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Soldiers from the Headquarters and Headquarters Support Company, Special Troops Battalion, 2nd Infantry Division practice dismounting vehicles and shooting targets at Rodriguez Range, South Korea, on Friday.
Soldiers from the Headquarters and Headquarters Support Company, Special Troops Battalion, 2nd Infantry Division practice dismounting vehicles and shooting targets at Rodriguez Range, South Korea, on Friday. (Erik Slavin / S&S)
Soldiers from the Headquarters and Headquarters Support Company, Special Troops Battalion, 2nd Infantry Division practice dismounting vehicles and shooting targets at Rodriguez Range, South Korea, on Friday.
Soldiers from the Headquarters and Headquarters Support Company, Special Troops Battalion, 2nd Infantry Division practice dismounting vehicles and shooting targets at Rodriguez Range, South Korea, on Friday. (Erik Slavin / S&S)
Soldiers train at Rodriguez Range, South Korea, on Friday.
Soldiers train at Rodriguez Range, South Korea, on Friday. (Erik Slavin / S&S)

RODRIGUEZ RANGE, South Korea — Despite the gusting winds and frigid mountain air, Spc. Patrick Kilts and Pfc. Trevino Francisco were all smiles by Friday afternoon.

The brass lying at their feet and the bullet-riddled pop-up targets in front of their convoy at Rodriguez Range meant that they and their fellow soldiers from the 2nd Infantry Division’s Headquarters and Headquarters Support Company, Special Troops Battalion had done their job well.

The headquarters company may not be a traditional front-line unit, but with roadside attacks now commonplace during war, even soldiers in noncombat specialties may find themselves in a firefight if they deploy.

“It’s good training for an ambush in a convoy, with real rounds, jumping out of the vehicle and firing … especially if you’re going to Iraq,” Kilts said.

Troops from 1st Heavy Brigade Combat Team, 302nd Brigade Support Battalion’s Foxtrot Company also practiced convoy operations and moving target fire Friday, while the 1-72 Armor Regiment trained in another range area. Some troops in the exercises have been training at Rodriguez Range for the past three weeks on a broad range of tactical skills and will continue training throughout the month, officials said.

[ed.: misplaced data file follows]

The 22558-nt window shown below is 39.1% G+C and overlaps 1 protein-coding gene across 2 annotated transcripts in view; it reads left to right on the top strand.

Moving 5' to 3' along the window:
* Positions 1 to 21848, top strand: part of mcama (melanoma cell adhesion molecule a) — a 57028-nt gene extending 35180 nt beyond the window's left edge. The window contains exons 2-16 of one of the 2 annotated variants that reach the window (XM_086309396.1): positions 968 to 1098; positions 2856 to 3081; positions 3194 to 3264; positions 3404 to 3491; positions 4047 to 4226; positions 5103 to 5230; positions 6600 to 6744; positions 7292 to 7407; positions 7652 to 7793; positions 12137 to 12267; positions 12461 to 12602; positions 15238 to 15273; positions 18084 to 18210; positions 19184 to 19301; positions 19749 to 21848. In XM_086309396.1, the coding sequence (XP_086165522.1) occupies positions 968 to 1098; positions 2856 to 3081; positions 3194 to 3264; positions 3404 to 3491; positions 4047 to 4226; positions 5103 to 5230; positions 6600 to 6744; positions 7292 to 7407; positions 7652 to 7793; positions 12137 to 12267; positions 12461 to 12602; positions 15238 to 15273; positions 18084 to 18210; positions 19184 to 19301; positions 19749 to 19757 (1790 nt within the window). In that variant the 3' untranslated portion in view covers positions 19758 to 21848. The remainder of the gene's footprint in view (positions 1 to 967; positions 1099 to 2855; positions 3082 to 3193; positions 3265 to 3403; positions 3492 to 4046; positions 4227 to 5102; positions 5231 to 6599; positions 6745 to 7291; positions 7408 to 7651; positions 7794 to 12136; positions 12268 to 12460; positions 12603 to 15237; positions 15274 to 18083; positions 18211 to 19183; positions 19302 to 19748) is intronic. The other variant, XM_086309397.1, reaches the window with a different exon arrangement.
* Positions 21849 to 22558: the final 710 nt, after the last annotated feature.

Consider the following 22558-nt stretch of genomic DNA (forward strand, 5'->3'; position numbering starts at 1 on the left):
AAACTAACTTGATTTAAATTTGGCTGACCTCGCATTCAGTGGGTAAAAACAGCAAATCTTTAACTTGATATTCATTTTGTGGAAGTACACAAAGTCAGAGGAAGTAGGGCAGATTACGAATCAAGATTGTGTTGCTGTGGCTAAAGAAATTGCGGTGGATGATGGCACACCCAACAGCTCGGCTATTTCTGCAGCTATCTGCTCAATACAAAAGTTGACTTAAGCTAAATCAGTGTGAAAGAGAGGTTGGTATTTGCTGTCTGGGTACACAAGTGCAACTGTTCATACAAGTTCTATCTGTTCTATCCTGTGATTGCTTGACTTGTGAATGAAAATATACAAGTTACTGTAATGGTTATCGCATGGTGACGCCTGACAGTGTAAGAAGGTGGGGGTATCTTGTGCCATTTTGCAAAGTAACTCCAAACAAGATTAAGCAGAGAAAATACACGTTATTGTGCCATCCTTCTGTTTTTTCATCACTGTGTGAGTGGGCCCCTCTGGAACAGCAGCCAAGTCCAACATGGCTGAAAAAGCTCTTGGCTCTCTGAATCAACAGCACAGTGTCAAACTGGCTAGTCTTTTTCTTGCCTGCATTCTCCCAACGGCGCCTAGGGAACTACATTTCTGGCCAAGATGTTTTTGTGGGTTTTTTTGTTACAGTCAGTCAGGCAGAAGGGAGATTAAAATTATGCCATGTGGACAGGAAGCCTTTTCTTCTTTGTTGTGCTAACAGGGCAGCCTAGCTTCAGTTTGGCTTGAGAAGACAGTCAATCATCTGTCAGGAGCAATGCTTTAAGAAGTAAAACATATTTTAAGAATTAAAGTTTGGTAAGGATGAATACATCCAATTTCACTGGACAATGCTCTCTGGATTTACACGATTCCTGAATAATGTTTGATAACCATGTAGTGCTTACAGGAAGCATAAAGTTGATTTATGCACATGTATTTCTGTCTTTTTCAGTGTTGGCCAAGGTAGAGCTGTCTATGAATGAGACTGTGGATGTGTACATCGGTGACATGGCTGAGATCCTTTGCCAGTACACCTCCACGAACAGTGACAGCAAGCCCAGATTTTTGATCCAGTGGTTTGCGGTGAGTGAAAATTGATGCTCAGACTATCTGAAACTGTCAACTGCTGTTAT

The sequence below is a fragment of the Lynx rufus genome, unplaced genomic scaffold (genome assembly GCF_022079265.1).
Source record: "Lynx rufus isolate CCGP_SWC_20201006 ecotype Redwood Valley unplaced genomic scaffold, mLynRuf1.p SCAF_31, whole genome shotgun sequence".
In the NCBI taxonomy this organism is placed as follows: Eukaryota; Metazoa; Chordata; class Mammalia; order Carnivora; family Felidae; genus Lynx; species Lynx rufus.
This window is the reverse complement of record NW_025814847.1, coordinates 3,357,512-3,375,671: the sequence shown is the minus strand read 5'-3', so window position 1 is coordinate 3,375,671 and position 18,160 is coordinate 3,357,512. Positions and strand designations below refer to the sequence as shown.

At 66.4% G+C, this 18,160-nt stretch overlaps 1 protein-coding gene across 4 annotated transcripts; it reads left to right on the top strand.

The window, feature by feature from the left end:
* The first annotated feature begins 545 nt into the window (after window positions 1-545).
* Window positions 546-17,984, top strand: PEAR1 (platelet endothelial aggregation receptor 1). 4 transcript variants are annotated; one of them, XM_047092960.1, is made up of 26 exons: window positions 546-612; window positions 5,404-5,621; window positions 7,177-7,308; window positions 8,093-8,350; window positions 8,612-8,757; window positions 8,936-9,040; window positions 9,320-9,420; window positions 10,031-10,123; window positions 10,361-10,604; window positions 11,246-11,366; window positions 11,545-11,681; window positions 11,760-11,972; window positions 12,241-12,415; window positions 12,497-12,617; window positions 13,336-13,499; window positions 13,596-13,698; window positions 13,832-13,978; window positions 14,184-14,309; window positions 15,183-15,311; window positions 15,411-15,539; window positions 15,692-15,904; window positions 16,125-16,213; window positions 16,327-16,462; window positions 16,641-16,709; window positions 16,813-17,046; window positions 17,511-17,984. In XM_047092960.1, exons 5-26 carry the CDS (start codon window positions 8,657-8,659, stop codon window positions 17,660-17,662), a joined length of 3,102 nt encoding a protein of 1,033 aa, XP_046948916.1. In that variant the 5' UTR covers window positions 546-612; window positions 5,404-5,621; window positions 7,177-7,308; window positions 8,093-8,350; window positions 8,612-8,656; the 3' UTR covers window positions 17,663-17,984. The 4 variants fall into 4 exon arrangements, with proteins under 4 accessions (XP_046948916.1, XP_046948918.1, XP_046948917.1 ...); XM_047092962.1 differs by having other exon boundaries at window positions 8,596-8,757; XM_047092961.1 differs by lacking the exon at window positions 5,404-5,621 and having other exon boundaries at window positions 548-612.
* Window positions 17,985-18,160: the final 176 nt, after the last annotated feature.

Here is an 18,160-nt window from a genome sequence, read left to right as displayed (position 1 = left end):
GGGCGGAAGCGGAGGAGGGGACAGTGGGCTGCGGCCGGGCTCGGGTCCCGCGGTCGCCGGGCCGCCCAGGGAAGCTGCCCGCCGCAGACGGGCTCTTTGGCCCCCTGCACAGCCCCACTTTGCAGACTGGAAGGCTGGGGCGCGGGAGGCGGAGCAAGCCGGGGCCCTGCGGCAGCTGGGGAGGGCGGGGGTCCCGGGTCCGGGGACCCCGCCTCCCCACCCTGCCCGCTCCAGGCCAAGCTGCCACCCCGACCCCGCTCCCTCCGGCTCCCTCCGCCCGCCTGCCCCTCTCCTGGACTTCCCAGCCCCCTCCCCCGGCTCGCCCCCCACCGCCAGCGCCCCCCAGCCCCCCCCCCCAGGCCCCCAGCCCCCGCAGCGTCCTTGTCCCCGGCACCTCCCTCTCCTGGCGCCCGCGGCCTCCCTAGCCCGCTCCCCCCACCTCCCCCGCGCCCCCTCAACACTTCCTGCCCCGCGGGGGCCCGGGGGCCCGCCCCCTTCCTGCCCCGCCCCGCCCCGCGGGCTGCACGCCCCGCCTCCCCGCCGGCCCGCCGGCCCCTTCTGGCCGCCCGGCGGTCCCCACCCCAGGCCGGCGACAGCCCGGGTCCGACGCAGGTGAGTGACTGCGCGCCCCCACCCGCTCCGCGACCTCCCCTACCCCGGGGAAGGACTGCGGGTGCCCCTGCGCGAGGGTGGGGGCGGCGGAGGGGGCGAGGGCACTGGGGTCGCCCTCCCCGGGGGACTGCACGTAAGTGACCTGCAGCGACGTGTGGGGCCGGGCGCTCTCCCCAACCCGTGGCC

During Friday’s exercise, convoy vehicles rolled across a road and stopped at the ambush point, where soldiers dismounted and took positions around their vehicles.

They fired M-16s and .50 caliber rifles at black pop-up, waist-high targets appearing from just over a mound in front of them.

Communication at all times was key during the ambush response, said headquarters company Pvt. Monica Hernandez.

“It’s exciting for me,” said Hernandez, who had been training at the range for eight days. “We learned some of this in basic (training), but here we are spending more time on it.”

The training emphasized dismounting vehicles not only safely, but in the most tactically effective way, she said.

Soldiers from other companies observed the training and said they particularly noticed the attention paid to key skills such as hand signaling and muzzle awareness.

“We’ve also got a few tips now on what we would like to work on next month,” said observer 1st Lt. Tamir Saleem, targeting officer with 2nd ID’s Fire Support Element.

Along with convoy dismount training, that may include more time spent shooting on the move and casualty-carrying drills, Saleem said.

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